Magahi language

मगही magahī
Native to India and Nepal
Native speakers
14 million (2001 census)[1]
Census results conflate some speakers with Hindi.[2]
Early forms
Devanagari, Kaithi
Language codes
ISO 639-2 mag
ISO 639-3 mag
Glottolog maga1260[3]

The Magahi language, also known as Magadhi, is a language spoken in parts of India and Nepal. Magadhi Prakrit was the ancestor of Magahi, from which the latter's name derives. Magahi has approximately 18 million speakers.

It has a very rich and old tradition of folk songs and stories. It is spoken in eight districts in Bihar, three in Jharkhand, and has some speakers in Malda, West Bengal.

Though the number of speakers in Magahi is large, it has not been constitutionally recognised in India. In Bihar Hindi is the language used for educational and official matters.[4] Magadhi was legally absorbed under Hindi in the 1961 Census.[5]


See also: Magadhi Prakrit and Pali

The ancestor of Magahi, Magadhi Prakrit, formed in the Indian subcontinent in a region spanning what is now India and Nepal. These regions were part of the ancient kingdom of Magadha, the core of which was the area of Bihar south of the Ganges.

The name Magahi is directly derived from the word Magadhi, and educated speakers of Magahi prefer to call it Magadhi rather than Magahi.[6]

Grammarian Kachchayano wrote of the importance of Magadhi, "There is a language which is the root (of all languages); men and Brahmans spoke it at the commencement of the kalpa, who never before uttered a human accent, and even the supreme Buddhas spoke it: it is Magadhi."[7]

The development of the Magahi language into its current form is unknown. However, language scholars have come to a conclusion that Magahi, Maithili, Bhojpuri, Bengali, Assamese and Oriya originated from the Mithila Prakrit or might be Bengali Prakrit during the 8th to 11th centuries. These different dialects differentiated themselves and took their own course of growth and development. But it is not certain when exactly it took place. It was probably such an unidentified period during which modern Indian languages begin to take modern shape. By the end of the 12th century, the development of Apabhramsa reached its climax. Gujarati, Marathi, Bengali, Assamese, Oriya, Maithili and other modern languages took definite shape in their literary writings in the beginning of the 14th century. The distinct shape of Magadhi can be seen in the Dohakosha written by Sarahapa and Kauhapa. Magahi had a setback due to the transition period of Magadha administration.[8] Traditionally, strolling bards recite long epic poems in this dialect, and it was because of this that the word "Magahi" came to mean "a bard". Kaithi is the script generally used for it. The pronunciation in Magahi is not as broad as in Maithili and there are a number of verbal forms for each person.[9] Historically, Magahi had no famous written literature. There are many popular songs throughout the area in which the language is spoken, and strolling bards recite various long epic poems which are known more or less over the whole of Northern India. In Magahi spoken area folk singers sing a good number of ballads. Introduction of Urdu meant a setback to local languages as its Persian script was alien to local people.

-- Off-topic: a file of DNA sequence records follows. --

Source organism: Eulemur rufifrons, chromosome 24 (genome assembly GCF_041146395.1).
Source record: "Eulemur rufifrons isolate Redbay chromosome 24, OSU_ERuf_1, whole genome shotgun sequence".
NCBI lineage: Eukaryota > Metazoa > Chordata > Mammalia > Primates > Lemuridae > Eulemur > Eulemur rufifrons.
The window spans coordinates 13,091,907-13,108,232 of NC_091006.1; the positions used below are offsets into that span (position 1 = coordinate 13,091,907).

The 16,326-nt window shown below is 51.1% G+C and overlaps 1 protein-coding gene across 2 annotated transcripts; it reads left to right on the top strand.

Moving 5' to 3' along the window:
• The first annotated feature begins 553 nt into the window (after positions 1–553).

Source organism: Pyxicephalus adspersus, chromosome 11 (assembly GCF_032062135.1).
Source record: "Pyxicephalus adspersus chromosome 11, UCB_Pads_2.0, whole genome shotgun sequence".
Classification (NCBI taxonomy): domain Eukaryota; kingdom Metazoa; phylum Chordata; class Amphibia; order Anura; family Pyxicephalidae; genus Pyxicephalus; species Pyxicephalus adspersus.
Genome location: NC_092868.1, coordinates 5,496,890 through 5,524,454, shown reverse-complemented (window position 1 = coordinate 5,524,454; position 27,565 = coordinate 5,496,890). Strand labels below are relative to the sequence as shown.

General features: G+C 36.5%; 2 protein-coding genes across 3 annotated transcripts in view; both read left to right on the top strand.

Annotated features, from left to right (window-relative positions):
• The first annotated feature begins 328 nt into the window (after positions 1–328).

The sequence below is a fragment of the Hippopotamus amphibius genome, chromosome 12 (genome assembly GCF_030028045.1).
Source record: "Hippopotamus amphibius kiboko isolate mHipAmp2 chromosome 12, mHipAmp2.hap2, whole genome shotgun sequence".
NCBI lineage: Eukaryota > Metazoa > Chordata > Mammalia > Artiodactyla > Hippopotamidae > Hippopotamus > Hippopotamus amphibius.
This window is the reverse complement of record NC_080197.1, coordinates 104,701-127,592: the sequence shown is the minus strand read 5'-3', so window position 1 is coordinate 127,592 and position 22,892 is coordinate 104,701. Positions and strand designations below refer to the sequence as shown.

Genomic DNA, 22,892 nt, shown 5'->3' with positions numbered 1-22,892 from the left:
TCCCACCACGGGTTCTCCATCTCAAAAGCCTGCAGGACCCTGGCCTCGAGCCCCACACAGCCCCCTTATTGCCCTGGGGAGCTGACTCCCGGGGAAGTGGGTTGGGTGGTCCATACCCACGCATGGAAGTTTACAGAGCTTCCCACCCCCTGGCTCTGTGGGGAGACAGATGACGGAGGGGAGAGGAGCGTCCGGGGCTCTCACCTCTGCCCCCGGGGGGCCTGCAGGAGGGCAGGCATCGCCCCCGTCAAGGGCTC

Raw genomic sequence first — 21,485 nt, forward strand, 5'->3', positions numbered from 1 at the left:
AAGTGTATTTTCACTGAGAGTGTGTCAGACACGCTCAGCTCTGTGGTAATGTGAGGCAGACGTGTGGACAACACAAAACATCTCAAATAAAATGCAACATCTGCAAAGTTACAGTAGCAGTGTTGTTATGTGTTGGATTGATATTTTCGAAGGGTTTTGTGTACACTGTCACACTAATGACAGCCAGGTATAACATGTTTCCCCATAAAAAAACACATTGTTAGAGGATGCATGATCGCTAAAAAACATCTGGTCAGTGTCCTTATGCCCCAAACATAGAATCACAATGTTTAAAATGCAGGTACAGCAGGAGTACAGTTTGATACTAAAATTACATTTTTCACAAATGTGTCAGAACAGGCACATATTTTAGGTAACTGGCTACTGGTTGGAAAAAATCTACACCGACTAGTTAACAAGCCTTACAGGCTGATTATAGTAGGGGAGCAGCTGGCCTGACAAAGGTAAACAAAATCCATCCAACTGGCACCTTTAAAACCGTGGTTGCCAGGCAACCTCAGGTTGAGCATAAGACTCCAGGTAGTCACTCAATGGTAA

The first success for spreading Hindi occurred in Bihar in 1881, when Hindi displaced Urdu as the official language of the province. After independence, Hindi was given the sole official status through the Bihar Official Language Act, 1950.[10]

Speakers of Magahi

Magahi folk singers

Magadhi is spoken in the area which formed the core of the ancient kingdom of Magadha - the modern districts of Patna, Nalanda, Gaya, Jehanabad, Arwal, Aurangabad, Lakhisarai, Sheikhpura and Nawada. Magahi is bounded on the north by the various forms of Maithili spoken in Tirhut across the Ganga. On the west it is bounded by the Bhojpuri, On the northeast it is bounded by Maithili and Angika. A blend of Magahi and Bengali known as Kharostha (Khortha) is spoken by non-tribal populace in North Chotanagpur division of Jharkhand which comprises districts of Bokaro, Chatra, Dhanbad, Giridih, Hazaribagh, Koderma and Ramgarh. The number of Magadhi speakers is difficult to indicate because of unreliable sources. For most of the magahi-speakers, Hindi is the generic name for their language. People of Southern Bihar and Northern Jharkhand are mostly speakers of Magadhi language.[11] Current estimates indicate approximately 18 million Magadhi speakers.

Scripts and literary tradition

Magadhi is generally written using Devanagari script. A later-developed script of Magadhi is Kaithi.[9] There have been efforts by scholars in the Magahi area to explore and identify a literary tradition for Magadhi. Magadhi has a rich tradition of folk literature, and in modern times there have been various activities in the publication of literary writing. Magahi Parishad was established in Patna in 1952, which was renamed Bihar Magahi Mandal. Magadhi, a journal, was started at the same time, which was renamed Bihan, meaning "tomorrow" or the coming dawn. Later Akhil Bhartiya Magahi Sahitya Sammelan was established by Dr Ram Prasad Singh in 1977 and published a well known magazine " Magahi Lok". Another very famous monthly journal was started by Magahi Academy, Gaya edited by Dr. Ram Prasad Singh. Another magazine "Magadhi" is published by Akhil Bhartiya Magahi Bhasa Sammelan. It is headed by Kavi Yogesh.[12] Nalanda Open University offers various courses on Magahi.[13]